ok now. they're hammered together. but you made the adjustment too tight or too loose and now you have to take it apart. so you've got the forceps on the valve, you're holding down the closing rocker arm while simultaneously holding a small punch and then you strike the punch with a ball peen hammer to knock the closing shim down off of the mbp collets and the valve. only, instead of the closing shim coming loose, the punch slips off the closing shim. or you "drop" the closing rocker arm "up" and it smacks the closing shim ON to the valve and collet. better still, you slowly push the valve/collet/shim system down through the forceps.

i spent more time on one valve than a complete valve adjustment normally takes.
 
G

·
i don't believe the 2valver shims sandwich/interlock like those of the 4valver... but yes the four valvers would be a beyatch to install because you have to relieve/machine the opener shim too.

the 2valver collets still see the same cross sectional area being loaded... makes it hard for me to believe that the mbp's would offer much more than the stock collets. about the only significant benefit i see with the 2valver shims would be ease in identifying orientation.

for a bike with higher mileage that's been adjusted and maintained i don't see it as an issue after the collets are work hardened, the clearances just don't change much. you might save cash if you installed the collets on a low mileage bike if you service it yourself. but the key there is servicing yourself, the last time i had to adjust my valves i swapped two closers for about $6 a piece 12k miles ago. that's not a lot of money to justify an extra $150 to me. i think you're just spending dough if you have someone else install the collets and still take in the bike for regular maintenance... you're still paying for the maintenance whether the valves are adjusted or just inspected.
 

·
Premium Member
Joined
·
2,952 Posts
Discussion Starter · #12 ·
Thanks guys. I'm real interested to see how the clearances have held up since I adjusted the valves 3K miles ago. If the closers are keeping the clearances fairly well, I'll probably pass on the MBPs.

Chris: I'm surprised that you experienced such tight fits with the MBP collets. The ones I got to play with went together and came apart pretty easily. Absolutely no slop, but not wedging together either.

I will always do my own valve adjustments, so I have been studying this issue to see if MBPs would make life easier. I also have a fear of trusting a forcep to hold a valve from above, so I use a custom bent coat hanger wire with plastic coating to reach in through the spark plug hole and prop the valve up while the closer is off.

Mark J
 

·
Premium Member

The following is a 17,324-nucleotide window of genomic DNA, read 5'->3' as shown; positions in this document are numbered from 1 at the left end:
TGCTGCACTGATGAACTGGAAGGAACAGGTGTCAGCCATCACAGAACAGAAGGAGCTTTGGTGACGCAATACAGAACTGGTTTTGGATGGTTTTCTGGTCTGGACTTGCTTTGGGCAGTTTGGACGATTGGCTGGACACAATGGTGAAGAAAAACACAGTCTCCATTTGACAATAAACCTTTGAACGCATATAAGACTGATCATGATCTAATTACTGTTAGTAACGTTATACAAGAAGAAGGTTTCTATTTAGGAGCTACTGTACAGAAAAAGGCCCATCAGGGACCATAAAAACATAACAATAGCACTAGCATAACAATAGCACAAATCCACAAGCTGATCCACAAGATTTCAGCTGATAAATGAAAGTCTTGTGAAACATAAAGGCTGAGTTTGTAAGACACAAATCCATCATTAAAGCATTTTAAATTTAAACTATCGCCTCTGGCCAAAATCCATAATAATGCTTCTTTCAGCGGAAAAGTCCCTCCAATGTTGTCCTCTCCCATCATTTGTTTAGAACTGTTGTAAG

Joined
·
2,952 Posts
Discussion Starter · #14 ·
Definitely a static display (MBP's, of course). Valve by itself and not in a head (real easy to handle that way).
 

·
Registered
Joined
·
426 Posts
My 996 heads are boxed up and ready to ship to MBP. They will get the phase II port and valve treatment which includes collets and a red paint job.
 
G

·
i had no problems with fittment, they slid in the closer shim firmly, but no hammer involved.
checked clearences at 6kmi, no change since mbp install at 2800mi. :D
 
G

·
there is no chance of puting the collet in upside down. if you can't see the marks on the stock collet, you would have a chance of putting them in different from the way you measured them. i don't understand what chris was getting at. maybe it was 4 valve. its up to you, peice of mind.
i didn't think $150 was a waste.
i can't see how it would make shim changes any more difficult, i'm sure they will still need to be changed.
maybe after 15k it wouldn't make a difference with the stock collets.
i put the mbp collets in as soon as i got the bike, so i don't know the difference.
it does make sense that the stock collets would work harden.
 

·
Premium Member
Joined
·
2,952 Posts
Discussion Starter · #18 ·
Thanks for the additional input OT_Ducati, and everyone else that has weighed in. I respect and trust the opinions of everyone who has chimed in on this, and am coming to the conclusion that this is one subject area where truly: "your results may vary".

So now that I'm teetering on the edge again about which way to go, I really can't wait to check those valves, compare the readings to the 'before and afters' from last adjustment, and look closely at the collets again. It just ain't gonna happen this week due to other stuff going on. :-/
 

·
Premium Member
Joined
·
3,677 Posts
i don't understand what chris was getting at. maybe it was 4 valve.
it was 2V. when letting up on the closing rocker arm, the closing shim didn't want to easily seat on the collets. and this was with several valves and a handful of shims, so not some random occurrance. i have a ducati performance 2V shim kit at my disposal and tried all the shims of a few different sizes to see if there was something to be done about it. this was done on zina's 2000 m900ie with the new "radiused" collets.

:) chris
 
1 - 19 of 19 Posts
Top